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Induction training, career counselling, and performance review: views of junior medical staff.
  1. J. G. Williams,
  2. W. Y. Cheung
  1. School of Postgraduate Studies in Medical & Health Care, Morriston Hospital, Swansea, Wales, UK.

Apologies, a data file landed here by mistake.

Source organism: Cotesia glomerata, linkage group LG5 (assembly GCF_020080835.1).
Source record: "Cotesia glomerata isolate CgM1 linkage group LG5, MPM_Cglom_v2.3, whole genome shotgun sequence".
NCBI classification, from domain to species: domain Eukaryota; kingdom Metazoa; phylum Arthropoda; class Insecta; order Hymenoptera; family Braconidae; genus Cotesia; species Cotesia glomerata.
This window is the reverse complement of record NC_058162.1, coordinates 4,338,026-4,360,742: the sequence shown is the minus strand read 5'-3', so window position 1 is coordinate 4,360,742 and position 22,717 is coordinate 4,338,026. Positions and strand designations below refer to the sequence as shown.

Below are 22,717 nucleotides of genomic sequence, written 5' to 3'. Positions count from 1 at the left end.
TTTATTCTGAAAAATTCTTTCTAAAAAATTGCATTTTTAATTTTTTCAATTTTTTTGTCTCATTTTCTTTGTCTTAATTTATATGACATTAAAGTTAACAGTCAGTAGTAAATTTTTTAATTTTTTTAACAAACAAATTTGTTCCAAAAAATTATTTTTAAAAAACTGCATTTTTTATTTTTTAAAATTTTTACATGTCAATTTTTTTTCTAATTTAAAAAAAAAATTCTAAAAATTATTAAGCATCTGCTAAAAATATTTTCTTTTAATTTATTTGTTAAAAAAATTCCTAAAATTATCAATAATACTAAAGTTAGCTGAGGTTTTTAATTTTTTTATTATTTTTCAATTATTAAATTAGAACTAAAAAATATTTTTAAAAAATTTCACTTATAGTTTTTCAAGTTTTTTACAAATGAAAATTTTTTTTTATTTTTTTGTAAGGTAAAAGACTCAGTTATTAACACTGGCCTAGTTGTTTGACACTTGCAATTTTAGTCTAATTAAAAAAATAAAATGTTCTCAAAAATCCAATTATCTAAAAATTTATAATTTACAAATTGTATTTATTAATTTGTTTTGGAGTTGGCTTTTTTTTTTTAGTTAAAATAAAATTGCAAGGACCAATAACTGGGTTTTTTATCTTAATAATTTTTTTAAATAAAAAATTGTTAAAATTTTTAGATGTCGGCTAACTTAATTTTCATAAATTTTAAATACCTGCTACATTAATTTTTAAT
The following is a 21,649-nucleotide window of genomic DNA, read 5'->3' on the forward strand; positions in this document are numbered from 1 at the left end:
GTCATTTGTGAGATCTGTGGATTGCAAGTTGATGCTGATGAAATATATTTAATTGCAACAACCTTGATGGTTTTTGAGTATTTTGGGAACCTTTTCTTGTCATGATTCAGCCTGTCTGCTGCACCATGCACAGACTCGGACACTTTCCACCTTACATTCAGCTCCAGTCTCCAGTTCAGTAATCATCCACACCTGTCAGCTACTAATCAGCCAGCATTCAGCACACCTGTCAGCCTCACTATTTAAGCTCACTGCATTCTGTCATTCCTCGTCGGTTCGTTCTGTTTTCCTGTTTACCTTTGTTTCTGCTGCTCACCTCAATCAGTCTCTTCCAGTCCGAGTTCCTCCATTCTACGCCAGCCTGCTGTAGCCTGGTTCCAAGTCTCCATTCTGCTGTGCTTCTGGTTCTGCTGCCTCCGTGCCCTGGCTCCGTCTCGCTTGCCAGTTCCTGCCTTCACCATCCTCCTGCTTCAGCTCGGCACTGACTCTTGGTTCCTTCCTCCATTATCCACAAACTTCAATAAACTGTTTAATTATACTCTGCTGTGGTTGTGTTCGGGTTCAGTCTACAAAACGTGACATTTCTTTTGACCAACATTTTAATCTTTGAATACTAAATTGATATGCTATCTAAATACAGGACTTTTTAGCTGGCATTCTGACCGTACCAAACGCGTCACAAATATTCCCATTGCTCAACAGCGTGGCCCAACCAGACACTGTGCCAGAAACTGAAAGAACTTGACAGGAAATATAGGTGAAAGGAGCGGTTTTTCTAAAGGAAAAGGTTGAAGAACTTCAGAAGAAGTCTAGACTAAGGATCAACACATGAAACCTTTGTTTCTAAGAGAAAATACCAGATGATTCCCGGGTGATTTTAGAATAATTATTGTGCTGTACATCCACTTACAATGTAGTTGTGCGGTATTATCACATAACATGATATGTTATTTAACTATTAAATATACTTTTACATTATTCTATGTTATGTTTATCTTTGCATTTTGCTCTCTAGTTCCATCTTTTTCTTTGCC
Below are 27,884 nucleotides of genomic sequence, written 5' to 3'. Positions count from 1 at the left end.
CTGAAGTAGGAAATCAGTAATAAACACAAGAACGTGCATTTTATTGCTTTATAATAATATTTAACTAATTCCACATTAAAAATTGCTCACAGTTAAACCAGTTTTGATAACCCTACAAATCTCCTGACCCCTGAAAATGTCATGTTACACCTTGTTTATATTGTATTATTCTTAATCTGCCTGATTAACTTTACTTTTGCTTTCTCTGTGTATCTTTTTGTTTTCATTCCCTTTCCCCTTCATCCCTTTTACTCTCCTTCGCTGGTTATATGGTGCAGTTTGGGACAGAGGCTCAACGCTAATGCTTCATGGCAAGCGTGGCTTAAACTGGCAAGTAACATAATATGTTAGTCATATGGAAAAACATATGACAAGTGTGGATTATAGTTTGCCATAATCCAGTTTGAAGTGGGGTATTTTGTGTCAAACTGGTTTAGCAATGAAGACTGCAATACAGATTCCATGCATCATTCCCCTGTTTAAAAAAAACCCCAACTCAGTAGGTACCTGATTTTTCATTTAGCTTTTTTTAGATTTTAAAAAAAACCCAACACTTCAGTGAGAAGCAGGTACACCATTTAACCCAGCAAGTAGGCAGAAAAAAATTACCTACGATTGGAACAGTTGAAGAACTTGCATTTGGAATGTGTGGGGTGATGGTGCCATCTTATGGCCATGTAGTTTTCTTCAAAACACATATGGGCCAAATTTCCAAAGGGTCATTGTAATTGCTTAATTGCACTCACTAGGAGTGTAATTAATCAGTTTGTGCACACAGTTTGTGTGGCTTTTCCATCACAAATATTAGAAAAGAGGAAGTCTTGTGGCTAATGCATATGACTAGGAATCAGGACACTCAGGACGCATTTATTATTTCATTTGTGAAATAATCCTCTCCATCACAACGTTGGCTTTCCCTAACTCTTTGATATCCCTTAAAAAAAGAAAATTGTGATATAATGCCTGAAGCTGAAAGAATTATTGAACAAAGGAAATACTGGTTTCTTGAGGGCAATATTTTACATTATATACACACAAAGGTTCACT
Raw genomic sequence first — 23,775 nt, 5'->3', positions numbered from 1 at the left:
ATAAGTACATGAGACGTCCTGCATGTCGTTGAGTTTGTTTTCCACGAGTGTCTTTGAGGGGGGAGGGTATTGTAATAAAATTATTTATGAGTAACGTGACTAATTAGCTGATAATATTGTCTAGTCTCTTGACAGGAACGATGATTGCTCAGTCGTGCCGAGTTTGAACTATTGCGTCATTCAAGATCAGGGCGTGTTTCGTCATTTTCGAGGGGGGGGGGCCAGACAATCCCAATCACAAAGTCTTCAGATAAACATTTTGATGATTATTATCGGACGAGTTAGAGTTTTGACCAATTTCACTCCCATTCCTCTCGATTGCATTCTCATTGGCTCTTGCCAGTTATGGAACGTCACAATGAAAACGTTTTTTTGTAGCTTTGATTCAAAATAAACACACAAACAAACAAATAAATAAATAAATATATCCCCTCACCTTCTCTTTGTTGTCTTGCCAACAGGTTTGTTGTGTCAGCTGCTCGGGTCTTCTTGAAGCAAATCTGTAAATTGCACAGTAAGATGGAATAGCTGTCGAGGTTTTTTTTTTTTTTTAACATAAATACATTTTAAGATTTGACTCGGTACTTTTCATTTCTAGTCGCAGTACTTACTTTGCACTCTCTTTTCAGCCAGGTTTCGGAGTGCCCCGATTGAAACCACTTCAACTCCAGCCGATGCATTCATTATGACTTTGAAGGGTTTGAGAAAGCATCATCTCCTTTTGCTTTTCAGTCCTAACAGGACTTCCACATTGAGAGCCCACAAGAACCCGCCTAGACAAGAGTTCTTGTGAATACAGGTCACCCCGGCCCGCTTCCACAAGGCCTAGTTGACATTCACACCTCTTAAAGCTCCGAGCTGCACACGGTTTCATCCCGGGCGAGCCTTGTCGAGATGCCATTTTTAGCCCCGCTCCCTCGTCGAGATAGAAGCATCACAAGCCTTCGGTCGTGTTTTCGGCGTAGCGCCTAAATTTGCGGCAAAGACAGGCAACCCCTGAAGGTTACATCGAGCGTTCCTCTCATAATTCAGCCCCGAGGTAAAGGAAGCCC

Surveys of senior house officers and registrars were undertaken by postal questionnaire to ascertain views on the need for and content of induction training, career counselling, and performance review. The questionnaire was sent out in May 1990 and repeated in May 1996, after measures had been taken to improve induction training, and assessment and appraisal of trainees. In 1990 there was a clear wish to receive information on career prospects, research and education opportunities, and clinical audit, but more ambivalence regarding information or training in communication, discharge policies, standards, and encoding procedures. There was also a firm view that career counselling could be improved and formal goal setting and performance appraisal interviews would be welcomed. In 1996 there was disappointingly little change in the views expressed by the junior medical staff, though there was a significant increase in confidence in the role of the consultant in career counselling.

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